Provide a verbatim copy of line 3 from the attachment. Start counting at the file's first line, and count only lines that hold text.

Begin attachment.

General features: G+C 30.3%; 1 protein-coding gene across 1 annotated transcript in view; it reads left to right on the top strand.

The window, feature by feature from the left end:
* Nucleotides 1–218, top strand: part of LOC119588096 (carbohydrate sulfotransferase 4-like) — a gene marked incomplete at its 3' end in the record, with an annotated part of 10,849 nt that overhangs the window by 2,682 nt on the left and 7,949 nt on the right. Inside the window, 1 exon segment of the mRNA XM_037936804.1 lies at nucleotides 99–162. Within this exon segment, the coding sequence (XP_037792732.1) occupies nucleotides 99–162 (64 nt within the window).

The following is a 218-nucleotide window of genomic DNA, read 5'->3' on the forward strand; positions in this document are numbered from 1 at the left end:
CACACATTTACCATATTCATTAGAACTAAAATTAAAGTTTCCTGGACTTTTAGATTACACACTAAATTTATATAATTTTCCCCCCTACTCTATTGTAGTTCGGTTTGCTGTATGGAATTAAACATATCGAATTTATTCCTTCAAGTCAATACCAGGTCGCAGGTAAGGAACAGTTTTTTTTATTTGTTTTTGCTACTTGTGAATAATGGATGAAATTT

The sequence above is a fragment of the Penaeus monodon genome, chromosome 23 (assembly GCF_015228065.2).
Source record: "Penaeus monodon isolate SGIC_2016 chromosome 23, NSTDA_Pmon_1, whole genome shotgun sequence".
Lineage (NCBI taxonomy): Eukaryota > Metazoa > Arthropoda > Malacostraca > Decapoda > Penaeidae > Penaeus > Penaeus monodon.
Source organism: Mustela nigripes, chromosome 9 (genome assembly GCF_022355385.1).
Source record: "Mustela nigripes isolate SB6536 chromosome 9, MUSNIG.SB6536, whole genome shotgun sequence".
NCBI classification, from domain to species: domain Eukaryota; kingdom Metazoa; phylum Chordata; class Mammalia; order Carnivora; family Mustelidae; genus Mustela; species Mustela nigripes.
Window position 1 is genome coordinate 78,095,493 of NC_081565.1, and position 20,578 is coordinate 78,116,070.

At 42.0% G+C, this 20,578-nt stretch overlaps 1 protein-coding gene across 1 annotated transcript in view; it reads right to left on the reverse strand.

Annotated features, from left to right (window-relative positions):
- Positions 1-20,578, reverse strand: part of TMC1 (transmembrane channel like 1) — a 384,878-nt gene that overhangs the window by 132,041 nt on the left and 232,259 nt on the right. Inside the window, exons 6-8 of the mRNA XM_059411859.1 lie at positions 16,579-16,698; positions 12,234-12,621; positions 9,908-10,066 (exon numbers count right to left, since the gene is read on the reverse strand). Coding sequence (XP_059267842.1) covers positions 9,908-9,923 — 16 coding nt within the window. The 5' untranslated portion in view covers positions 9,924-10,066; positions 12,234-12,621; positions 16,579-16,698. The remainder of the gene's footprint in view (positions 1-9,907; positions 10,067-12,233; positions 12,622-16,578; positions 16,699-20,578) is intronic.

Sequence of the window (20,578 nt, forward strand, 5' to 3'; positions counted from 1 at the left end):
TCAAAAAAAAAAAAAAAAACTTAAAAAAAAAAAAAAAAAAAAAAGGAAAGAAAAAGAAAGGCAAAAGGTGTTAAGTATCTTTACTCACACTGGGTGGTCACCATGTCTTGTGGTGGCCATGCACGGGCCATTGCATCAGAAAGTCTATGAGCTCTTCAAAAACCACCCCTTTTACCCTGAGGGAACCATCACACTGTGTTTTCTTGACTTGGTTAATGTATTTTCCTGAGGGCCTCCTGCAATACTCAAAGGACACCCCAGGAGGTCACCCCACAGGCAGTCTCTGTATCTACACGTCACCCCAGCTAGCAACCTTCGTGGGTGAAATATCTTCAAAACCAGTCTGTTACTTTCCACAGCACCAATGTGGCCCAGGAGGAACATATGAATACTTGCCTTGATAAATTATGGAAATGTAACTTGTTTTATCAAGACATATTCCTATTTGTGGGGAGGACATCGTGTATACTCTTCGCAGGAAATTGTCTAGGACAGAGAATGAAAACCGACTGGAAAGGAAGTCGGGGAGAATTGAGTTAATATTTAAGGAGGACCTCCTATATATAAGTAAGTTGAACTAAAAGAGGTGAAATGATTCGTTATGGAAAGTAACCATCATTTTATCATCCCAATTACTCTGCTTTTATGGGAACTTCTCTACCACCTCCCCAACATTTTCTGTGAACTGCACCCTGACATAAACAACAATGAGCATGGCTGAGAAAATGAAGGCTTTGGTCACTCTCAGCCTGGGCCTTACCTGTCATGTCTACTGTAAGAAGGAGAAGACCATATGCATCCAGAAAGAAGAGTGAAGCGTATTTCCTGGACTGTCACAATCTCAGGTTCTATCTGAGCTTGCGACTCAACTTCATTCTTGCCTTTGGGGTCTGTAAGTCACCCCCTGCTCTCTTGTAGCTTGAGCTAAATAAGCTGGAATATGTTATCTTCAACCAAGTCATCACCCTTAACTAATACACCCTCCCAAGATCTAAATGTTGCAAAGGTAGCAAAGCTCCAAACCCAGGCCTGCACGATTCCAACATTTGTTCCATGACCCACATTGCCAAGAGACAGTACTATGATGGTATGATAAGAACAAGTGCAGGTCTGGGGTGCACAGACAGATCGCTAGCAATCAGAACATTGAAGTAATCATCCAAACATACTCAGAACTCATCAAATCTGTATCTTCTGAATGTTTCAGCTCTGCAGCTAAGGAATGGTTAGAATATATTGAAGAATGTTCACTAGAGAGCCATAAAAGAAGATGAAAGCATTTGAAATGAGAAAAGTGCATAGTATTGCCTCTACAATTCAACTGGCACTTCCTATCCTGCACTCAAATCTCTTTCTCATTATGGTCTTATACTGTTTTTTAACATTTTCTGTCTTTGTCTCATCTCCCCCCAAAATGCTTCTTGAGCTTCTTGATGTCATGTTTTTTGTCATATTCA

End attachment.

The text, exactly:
* Nucleotides 1–218, top strand: part of LOC119588096 (carbohydrate sulfotransferase 4-like) — a gene marked incomplete at its 3' end in the record, with an annotated part of 10,849 nt that overhangs the window by 2,682 nt on the left and 7,949 nt on the right. Inside the window, 1 exon segment of the mRNA XM_037936804.1 lies at nucleotides 99–162. Within this exon segment, the coding sequence (XP_037792732.1) occupies nucleotides 99–162 (64 nt within the window).